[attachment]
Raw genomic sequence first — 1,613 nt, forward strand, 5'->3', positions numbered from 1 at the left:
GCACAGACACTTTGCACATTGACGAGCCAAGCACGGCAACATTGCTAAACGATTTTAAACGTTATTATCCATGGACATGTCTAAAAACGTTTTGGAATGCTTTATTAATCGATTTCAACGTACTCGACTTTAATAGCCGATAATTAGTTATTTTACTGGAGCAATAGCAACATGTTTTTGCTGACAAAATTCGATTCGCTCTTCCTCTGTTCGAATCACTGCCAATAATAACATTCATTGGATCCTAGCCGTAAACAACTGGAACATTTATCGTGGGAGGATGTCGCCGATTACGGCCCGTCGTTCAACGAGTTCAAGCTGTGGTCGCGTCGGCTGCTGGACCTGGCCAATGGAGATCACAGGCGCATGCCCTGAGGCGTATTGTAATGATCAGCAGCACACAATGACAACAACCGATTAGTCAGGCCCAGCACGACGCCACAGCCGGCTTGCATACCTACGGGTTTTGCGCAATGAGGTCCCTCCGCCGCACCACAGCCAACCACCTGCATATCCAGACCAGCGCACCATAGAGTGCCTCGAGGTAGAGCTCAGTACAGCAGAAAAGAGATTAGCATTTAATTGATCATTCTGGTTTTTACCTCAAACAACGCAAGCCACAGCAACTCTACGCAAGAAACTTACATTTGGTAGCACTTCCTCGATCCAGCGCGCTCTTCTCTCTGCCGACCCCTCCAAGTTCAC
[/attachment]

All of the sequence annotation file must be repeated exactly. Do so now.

Raw genomic sequence first — 1,613 nt, forward strand, 5'->3', positions numbered from 1 at the left:
GCACAGACACTTTGCACATTGACGAGCCAAGCACGGCAACATTGCTAAACGATTTTAAACGTTATTATCCATGGACATGTCTAAAAACGTTTTGGAATGCTTTATTAATCGATTTCAACGTACTCGACTTTAATAGCCGATAATTAGTTATTTTACTGGAGCAATAGCAACATGTTTTTGCTGACAAAATTCGATTCGCTCTTCCTCTGTTCGAATCACTGCCAATAATAACATTCATTGGATCCTAGCCGTAAACAACTGGAACATTTATCGTGGGAGGATGTCGCCGATTACGGCCCGTCGTTCAACGAGTTCAAGCTGTGGTCGCGTCGGCTGCTGGACCTGGCCAATGGAGATCACAGGCGCATGCCCTGAGGCGTATTGTAATGATCAGCAGCACACAATGACAACAACCGATTAGTCAGGCCCAGCACGACGCCACAGCCGGCTTGCATACCTACGGGTTTTGCGCAATGAGGTCCCTCCGCCGCACCACAGCCAACCACCTGCATATCCAGACCAGCGCACCATAGAGTGCCTCGAGGTAGAGCTCAGTACAGCAGAAAAGAGATTAGCATTTAATTGATCATTCTGGTTTTTACCTCAAACAACGCAAGCCACAGCAACTCTACGCAAGAAACTTACATTTGGTAGCACTTCCTCGATCCAGCGCGCTCTTCTCTCTGCCGACCCCTCCAAGTTCAC